Besides, I'm totally interested in seeing the product placement satire again when it comes out next month (in limited release, April 22), not because I expect to see brilliance and insight I missed at Sundance but because scenes have been added since the world premiere (audiences in SXSW saw the newer cut) and I do honestly love the idea of 'Greatest Movie' being theoretically a never-ending movie.
One of these days someone's going to make a documentary about all the problems with documentary. It will probably have to be longer than (1452 minute-long) 'Grandmother Martha' and might, unlike 'The Greatest Movie Ever Sold,' actually be more self-reflexive than the average modern doc. While we wait for such a film, let's get the ball rolling on the discussion.
Yes, it is true that we've just had one of the best years for documentary ever. But that doesn't mean there aren't also more negative issues for the mode than ever before. The thing is, there are so many kinds of non-fiction films and so many kinds of doc enthusiasts that we all have very different answers for the following question: what one thing could change for the better for documentaries?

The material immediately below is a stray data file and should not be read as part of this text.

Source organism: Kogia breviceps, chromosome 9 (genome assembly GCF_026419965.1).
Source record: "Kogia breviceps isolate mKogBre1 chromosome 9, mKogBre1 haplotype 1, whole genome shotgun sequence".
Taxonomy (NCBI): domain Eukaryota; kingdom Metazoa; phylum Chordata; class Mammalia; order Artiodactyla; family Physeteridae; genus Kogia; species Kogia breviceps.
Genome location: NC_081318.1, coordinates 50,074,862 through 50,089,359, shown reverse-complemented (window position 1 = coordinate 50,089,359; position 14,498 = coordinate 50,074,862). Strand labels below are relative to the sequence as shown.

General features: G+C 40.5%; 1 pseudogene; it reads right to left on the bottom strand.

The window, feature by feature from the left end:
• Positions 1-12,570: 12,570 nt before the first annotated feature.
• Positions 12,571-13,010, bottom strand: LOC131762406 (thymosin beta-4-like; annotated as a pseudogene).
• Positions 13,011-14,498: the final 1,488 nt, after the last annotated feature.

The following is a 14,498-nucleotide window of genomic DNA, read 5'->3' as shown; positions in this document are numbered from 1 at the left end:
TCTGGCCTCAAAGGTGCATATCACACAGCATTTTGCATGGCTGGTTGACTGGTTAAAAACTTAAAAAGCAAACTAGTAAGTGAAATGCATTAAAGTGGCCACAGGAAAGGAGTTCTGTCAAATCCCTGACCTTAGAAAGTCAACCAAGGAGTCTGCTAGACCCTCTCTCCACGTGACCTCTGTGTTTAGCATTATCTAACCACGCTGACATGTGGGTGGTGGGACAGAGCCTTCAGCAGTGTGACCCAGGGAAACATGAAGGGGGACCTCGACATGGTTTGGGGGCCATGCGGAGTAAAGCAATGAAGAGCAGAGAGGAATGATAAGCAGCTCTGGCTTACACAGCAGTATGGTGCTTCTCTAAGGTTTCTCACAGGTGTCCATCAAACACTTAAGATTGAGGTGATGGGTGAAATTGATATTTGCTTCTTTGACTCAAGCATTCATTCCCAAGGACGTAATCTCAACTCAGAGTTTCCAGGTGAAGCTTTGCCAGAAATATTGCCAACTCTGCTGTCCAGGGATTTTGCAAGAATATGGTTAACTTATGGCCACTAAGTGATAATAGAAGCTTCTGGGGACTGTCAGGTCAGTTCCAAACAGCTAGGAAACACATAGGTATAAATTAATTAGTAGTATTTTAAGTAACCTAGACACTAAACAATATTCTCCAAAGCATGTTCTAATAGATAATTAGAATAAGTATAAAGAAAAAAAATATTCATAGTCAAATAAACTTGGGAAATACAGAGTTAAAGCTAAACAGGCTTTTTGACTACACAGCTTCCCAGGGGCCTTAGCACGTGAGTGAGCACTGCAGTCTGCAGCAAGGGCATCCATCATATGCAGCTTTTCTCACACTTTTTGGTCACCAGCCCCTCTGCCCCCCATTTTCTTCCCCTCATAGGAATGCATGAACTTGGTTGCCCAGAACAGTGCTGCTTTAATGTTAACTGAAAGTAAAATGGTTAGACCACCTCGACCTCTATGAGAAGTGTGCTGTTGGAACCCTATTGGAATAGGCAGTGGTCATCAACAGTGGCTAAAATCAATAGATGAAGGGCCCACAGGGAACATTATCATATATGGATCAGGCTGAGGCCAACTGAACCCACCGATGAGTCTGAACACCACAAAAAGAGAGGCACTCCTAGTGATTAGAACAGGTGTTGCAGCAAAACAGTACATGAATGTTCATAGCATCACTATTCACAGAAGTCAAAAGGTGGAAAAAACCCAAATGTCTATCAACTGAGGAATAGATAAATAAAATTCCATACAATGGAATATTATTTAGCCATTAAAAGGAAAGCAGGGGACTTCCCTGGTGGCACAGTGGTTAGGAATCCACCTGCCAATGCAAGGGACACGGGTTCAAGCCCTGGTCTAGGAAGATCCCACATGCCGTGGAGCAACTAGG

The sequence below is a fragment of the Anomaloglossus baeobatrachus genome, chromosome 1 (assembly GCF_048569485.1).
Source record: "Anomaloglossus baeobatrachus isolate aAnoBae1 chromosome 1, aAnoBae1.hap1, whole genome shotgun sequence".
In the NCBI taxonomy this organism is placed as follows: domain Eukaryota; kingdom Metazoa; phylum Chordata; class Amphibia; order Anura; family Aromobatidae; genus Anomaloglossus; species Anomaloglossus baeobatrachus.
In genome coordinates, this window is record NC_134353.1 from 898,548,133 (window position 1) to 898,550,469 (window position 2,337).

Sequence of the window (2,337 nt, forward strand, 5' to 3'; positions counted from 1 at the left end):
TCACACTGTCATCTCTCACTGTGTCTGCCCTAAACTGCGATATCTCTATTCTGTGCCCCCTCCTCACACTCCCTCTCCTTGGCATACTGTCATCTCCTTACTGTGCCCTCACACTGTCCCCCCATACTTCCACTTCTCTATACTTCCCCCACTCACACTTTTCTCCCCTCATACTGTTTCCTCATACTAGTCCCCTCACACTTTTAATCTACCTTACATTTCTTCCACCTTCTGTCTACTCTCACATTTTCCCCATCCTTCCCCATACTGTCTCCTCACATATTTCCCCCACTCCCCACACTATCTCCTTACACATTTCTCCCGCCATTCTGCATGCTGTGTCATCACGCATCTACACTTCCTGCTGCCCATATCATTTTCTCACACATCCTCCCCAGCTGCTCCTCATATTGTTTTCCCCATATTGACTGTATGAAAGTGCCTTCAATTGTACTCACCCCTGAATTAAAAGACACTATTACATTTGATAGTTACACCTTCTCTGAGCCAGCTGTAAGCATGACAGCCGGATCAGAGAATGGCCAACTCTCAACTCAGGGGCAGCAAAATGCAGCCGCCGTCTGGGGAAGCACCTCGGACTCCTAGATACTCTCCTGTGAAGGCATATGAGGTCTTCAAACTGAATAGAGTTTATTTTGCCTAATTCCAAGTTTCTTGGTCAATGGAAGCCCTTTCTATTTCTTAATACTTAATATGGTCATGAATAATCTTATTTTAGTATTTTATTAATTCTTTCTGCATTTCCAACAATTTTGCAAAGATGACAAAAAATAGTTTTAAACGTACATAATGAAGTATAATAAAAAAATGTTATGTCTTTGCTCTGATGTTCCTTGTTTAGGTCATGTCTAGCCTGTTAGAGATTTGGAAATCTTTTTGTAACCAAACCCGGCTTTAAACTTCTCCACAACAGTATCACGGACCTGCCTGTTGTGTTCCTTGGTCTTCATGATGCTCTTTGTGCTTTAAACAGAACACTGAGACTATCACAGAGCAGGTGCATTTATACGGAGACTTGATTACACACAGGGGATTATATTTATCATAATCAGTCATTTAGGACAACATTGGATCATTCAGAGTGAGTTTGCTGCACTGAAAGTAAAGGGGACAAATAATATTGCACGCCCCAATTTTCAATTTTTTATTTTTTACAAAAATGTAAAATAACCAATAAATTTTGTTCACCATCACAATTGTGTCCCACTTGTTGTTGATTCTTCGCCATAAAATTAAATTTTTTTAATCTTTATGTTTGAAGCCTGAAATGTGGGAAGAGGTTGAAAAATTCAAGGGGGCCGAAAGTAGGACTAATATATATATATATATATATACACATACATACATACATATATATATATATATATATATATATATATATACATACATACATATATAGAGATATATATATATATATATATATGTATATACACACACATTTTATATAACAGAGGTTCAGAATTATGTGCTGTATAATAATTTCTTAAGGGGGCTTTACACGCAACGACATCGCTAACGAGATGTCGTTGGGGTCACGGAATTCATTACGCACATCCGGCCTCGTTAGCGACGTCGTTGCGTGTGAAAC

I've spent the past week at the Miami International Film Festival (read my wrap-up) and am currently at South by Southwest seeing docs both great and not so great, and running into extremely divergent doc fans and filmmakers. Most were totally stumped by the broad question at hand, so I've also opened it up to people not in my vicinity, such as on Twitter and a Facebook group for documentary lovers. And now, of course, I'm opening it up to you.
Happy St. Patrick's Day. Fittingly, here is a review of a film about a guy of Irish descent directed by the guy who directed 'Leprechaun 2.'